On arrival at Heathrow Airport Terminal 4 a sign says "Welcome To Britain" and you enter...a sleazy gift shop. Now, I understand why: The chief executive of BAA, which runs Heathrow, was promoted to the job from Retail Director. He's now been been sacked. But before we rejoice, consider this: His replacement's last job was running a water company, Severn Trent. What will await us next time we arrive at Heathrow - a sluice?

Posted by John Thackara at 08:23 AM | Comments (0)

January 29, 2008

Low entropy Doris


After reading this always-cheerful blog, are you just about ready to sell the hell up and set sail around the world? A friend of ours is selling a beautiful ship, the Doris, that will make someone a fine getaway vehicle. The Doris is berthed in Amsterdam, sleeps up to ten, has a Captain's cabin, and although she is extremely strong working ship, her sails are easy to handle by one person. Doors of Perception is not in the ship broking business - but we do try to serve our readers, and for someone out there of the Silverback persuasion, this could be a great opportunity. If you call the broker, do mention we sent you.

Posted by John Thackara at 07:32 AM | Comments (0)

January 15, 2008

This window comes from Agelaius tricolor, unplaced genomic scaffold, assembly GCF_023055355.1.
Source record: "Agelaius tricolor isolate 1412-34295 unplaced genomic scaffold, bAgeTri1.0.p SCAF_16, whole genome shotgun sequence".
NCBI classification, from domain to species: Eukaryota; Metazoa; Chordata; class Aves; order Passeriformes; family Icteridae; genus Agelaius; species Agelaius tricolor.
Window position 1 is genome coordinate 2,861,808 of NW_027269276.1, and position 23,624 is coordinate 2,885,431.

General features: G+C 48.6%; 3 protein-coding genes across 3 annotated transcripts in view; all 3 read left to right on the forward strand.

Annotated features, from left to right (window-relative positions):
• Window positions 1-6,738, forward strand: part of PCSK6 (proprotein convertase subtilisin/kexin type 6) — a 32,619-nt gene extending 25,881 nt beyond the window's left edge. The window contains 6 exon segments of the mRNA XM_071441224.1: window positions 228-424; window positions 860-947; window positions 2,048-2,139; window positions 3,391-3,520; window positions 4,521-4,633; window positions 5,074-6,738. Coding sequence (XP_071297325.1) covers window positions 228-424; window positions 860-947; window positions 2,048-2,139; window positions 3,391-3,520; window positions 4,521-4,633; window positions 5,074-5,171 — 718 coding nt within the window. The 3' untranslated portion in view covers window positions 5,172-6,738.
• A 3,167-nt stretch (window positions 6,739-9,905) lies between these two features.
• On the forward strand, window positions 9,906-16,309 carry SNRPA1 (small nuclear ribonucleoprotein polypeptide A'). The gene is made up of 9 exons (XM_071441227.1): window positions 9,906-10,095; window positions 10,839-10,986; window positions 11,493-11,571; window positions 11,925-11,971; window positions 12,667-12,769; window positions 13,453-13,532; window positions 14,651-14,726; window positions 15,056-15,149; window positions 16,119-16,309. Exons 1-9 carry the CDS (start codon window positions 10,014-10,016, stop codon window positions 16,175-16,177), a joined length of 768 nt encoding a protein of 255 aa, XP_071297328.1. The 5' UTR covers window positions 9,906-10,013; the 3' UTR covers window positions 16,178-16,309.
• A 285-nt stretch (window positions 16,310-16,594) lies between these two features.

Thirteen million lighters and it's still dark out there

A gem from CryptoGram."Surprising nobody, a new study concludes that airport security isn't helping: A team at the Harvard School of Public Health could not find any studies showing whether the time-consuming process of X-raying carry-on luggage prevents hijackings or attacks. They also found no evidence to suggest that making passengers take off their shoes and confiscating small items prevented any incidents." The Transportation Security Administration (TSA) responded that "even without clear evidence of the accuracy of testing, more than 13 million prohibited items were intercepted in one year...most of these illegal items were lighters". CryptoGram's editor Bruce Schneier comments: "the TSA has it completely backwards. The goal isn't to confiscate prohibited items. The goal is to prevent terrorism on airplanes. When the TSA confiscates millions of lighters from innocent people, it is reacting to non-threats. Now you can argue that this is necessary to make people feel safer, but it's certainly not evidence that people *are* safer".

Posted by John Thackara at 08:59 PM | Comments (0)

August 17, 2007

The movement dilemma

Can transport and tourism ever be sustainable? The movement of people and goods around the world consumes vast amounts of matter, energy, space, and time - most of it non-renewable. Could transport intensity be de-coupled from economic progress - and if so, how?